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How The Guidance Centre Became a Vital Player in Canadian Career Development

This blog post originally appeared on CLSR and was republished with the permission of the author.

By Denise Hughes

I recently read Career Development Practice in Canada: Perspectives, Principles, and Professionalism, and was particularly interested in the first chapter, The Emergence of Career Development in Canada. This interest is due, in no small part, to the fact that I’ve been involved with this field since the early 1970s, specifically with The Guidance Centre, then part of the Faculty of Education of the University of Toronto. In particular, my interest is in the development of Canadian resources and those available to support the work of guidance counsellors and career development professionals in the early years.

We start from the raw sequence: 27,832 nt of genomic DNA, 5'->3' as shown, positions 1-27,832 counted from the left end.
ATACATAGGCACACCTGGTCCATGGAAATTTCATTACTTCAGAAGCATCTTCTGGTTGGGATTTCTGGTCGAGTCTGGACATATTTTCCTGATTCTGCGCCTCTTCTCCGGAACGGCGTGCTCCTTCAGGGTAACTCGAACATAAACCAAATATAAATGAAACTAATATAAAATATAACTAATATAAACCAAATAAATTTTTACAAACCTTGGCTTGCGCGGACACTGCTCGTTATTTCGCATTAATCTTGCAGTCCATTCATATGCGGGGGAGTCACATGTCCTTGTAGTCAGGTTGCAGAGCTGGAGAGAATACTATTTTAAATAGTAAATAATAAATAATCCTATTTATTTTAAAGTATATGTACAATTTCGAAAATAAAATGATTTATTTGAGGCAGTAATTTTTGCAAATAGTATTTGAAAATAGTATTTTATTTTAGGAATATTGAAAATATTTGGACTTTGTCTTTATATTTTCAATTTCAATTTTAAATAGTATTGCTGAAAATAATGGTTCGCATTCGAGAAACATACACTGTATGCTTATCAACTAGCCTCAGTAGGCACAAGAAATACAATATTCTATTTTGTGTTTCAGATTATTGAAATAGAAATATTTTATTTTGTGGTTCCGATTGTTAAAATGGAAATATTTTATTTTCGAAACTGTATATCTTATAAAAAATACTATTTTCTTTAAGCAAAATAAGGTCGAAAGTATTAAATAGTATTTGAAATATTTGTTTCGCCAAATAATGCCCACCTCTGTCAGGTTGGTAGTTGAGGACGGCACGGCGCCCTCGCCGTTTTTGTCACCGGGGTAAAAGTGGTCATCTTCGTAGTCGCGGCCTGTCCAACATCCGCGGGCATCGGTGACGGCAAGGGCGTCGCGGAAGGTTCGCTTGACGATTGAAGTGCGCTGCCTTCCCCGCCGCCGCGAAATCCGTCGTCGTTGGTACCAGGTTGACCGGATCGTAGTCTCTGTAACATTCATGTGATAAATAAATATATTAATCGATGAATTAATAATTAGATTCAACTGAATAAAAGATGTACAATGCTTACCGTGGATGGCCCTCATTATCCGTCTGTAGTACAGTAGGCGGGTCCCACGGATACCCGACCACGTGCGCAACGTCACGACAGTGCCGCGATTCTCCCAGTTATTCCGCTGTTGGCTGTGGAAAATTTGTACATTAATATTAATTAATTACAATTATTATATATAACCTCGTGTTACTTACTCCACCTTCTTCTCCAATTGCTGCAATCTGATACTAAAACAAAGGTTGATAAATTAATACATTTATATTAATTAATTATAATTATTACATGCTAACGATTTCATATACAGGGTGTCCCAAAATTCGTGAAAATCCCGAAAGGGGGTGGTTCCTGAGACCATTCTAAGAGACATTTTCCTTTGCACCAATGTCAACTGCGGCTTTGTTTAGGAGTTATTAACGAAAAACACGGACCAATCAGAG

In January 1943, the Vocational Guidance Centre began operations with the goals of assisting ‘guidance workers,’ fostering the development and production of special materials “likely to be of particular value in the Canadian situation” and ensuring that these materials would be kept up-to-date through frequent revisions. Additionally, the Vocational Guidance Centre was a source for carefully selected U.S. assessments and related materials, applicable to Canadians, to alleviate the inconvenience of ordering and shipping from the U.S. In April of that year, this tiny organization was taken over by the National Committee for Mental Hygiene, Canada, and its services were greatly expanded.